The two admins admit that Trinder was not an original idea. University dating pages and confessional pages have sprung up all across Ireland and the UK. Durham University’s own dating page, “Tindur”, has collected just over 9,000 likes, and was created February 2018.  Since its conception, the admins have “seen a huge uptake in people reaching out to one another over the platform”. It doesn’t take long to find some sort of anonymous dialogue playing out across these types of platforms. See the heartfelt interaction between Trinder #3098 and #3119, for reference. If it wasn’t for Trinder, how would the “brunette who wishes more guys would appreciate brunettes” know that somewhere on Trinity’s campus there is a guy “who exclusively dates brunettes?”

The Durham University admin imparts that in their last count of confirmed meetings, they are aware of around “300 dates/partnerships” having taken place as a result of people posting on Tindur. “Because we know our audience,” they explain, “we create an environment where it’s fun to talk about what makes you happy during your time at the university – especially for small, university towns like Durham, it’s super effective to create a commonality between people.”

The two admins also notice the Trinder page having “become this weird sense of community,” hoping that this has helped encourage some form of a dialogue between students on campus. Admin One believes that “the drastic rise in popularity reveals that there has been a need for this forum, this space”.

“Admin One believes that “the drastic rise in popularity reveals that there has been a need for this forum, this space.”

Soon after Trinder’s conception, Trinfess was created by the same admins to accommodate some real-life concerns and worries they were receiving on the Trinder page. The page was set to publish students’ observations of College life, but has quickly turned into something more, becoming awash with students who are struggling with their mental health, or who are circulating “malevolent and targeted submissions”. The admins admitted that they simply weren’t equipped to deal with this, and it was not what the page was intended for. Instead, they have decided to “not publish submissions that fuel toxic debate,” and have linked other sites and services in Trinity that can cater to students struggling with their mental health.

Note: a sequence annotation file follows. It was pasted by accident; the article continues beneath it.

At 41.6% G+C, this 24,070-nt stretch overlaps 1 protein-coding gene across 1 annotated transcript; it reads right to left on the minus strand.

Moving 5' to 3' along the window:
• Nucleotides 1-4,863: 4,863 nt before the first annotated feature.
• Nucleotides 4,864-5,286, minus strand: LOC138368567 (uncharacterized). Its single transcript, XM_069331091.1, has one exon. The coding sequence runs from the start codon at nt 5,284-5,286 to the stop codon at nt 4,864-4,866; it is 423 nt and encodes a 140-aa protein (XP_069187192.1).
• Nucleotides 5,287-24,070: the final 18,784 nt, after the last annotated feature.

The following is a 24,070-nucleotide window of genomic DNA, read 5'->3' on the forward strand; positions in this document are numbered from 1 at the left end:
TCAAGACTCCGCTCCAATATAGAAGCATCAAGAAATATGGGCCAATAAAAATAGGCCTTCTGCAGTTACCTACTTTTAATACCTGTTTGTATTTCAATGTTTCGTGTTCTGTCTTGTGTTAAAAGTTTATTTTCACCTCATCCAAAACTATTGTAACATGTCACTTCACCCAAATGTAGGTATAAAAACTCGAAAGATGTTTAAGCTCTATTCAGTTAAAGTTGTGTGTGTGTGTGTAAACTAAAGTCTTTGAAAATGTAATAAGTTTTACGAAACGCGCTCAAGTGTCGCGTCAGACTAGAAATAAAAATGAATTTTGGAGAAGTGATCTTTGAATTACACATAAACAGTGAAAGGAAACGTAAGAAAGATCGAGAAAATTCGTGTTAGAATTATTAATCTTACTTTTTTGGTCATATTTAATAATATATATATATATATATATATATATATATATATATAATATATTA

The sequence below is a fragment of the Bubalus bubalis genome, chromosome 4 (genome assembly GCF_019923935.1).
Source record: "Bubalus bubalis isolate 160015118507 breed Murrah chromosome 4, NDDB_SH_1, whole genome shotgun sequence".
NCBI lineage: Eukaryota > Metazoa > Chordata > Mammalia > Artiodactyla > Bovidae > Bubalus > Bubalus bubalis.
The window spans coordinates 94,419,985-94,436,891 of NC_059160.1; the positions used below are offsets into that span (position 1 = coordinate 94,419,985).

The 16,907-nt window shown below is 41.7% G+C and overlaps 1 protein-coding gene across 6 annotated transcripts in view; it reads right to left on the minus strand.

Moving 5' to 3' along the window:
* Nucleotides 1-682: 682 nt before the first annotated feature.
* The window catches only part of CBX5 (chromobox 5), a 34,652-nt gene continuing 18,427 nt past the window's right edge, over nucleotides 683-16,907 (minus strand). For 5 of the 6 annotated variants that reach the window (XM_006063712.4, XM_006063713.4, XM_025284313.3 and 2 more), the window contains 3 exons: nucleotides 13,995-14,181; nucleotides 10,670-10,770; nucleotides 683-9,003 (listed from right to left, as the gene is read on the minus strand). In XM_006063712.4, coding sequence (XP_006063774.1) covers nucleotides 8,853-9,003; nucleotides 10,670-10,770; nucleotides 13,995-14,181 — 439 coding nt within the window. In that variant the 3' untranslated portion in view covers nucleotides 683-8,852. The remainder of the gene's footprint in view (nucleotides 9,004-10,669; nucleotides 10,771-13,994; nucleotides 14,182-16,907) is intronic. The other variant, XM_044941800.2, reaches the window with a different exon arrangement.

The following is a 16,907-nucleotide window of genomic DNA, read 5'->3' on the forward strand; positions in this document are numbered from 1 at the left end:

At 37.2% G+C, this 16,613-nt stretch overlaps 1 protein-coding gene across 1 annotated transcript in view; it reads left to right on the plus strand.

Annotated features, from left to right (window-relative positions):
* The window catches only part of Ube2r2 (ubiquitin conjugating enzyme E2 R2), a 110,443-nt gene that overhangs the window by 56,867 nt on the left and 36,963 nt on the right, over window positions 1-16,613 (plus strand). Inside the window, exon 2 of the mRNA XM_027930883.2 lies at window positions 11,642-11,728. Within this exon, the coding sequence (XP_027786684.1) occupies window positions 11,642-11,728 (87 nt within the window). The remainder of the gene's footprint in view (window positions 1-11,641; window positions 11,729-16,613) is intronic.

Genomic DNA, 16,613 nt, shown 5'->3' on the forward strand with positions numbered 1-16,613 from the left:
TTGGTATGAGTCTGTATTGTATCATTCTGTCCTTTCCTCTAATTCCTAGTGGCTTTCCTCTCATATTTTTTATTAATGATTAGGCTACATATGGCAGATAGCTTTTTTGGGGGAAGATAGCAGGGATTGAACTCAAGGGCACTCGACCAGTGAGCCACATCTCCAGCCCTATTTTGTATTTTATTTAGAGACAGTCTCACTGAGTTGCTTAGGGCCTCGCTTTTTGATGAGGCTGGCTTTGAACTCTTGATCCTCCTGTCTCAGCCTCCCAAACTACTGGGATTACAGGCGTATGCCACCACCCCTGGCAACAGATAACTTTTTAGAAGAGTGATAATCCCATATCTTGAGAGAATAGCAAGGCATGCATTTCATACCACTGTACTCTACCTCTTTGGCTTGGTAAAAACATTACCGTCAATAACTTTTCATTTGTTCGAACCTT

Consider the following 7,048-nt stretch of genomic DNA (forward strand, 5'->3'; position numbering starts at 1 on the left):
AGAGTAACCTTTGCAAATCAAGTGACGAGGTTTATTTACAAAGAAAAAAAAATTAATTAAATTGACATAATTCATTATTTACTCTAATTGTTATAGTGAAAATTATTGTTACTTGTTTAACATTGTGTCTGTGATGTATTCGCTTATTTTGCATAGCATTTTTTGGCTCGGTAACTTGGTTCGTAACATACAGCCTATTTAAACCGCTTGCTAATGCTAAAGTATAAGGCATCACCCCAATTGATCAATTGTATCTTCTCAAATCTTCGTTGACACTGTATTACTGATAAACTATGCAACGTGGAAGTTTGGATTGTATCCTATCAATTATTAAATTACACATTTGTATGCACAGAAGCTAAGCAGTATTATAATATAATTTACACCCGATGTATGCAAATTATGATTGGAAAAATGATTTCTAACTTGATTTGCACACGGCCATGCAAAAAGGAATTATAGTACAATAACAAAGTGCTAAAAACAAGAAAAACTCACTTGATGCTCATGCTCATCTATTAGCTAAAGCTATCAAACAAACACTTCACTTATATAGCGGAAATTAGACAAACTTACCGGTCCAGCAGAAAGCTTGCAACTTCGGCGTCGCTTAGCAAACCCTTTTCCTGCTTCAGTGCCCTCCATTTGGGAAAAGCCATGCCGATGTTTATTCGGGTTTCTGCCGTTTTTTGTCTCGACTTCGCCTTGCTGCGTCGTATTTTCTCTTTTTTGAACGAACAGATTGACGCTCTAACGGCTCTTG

Michael McDermott, the admin of the satirical Facebook page Trinity Collidge, is a prominent figure in Trinity’s media presence. “I was thinking if I was going to College in the 1980s, how would I fare?”, shares McDermott. “I basically came to the conclusion – not well.” As a Nanoscience undergraduate, McDermott recalls the difficulties he experienced in his first year meeting people, and his struggle to “express myself in social events”. McDermott found that the Facebook groups for different courses was the “place where I could make jokes,” saying that if it wasn’t for these Facebook groups, he “probably wouldn’t have met many people”.

The admins of Trinder pin the popularity of their pages to the innate desire we all have for “human connection”. There are 16,726 students in Trinity, dispersed across campus, across disciplines, across societies. Online platforms expand the spaces where Trinity students can share, congregate and connect. “Social media does increase the feelings of frustration, but at the same time it does give people more of an outlet to express things,” says McDermott. “I can’t see how you have that kind of catharsis back in the eighties unless you actually just shouted at people.”

So, does Trinder, Trinfess, and these online platforms allow us “to jump into the void” to break barriers to communication? Or is it becoming that bit easier for us to hide behind our screens, behind a mask of anonymity, unable to deal with our issues and relationships face to face? “Anonymity is a good first step,” says McDermott, “if someone starts relying on screens, that’s better than not getting anything at all.”

Milena Barnes

Milena Barnes is a former Features Editor of Trinity News.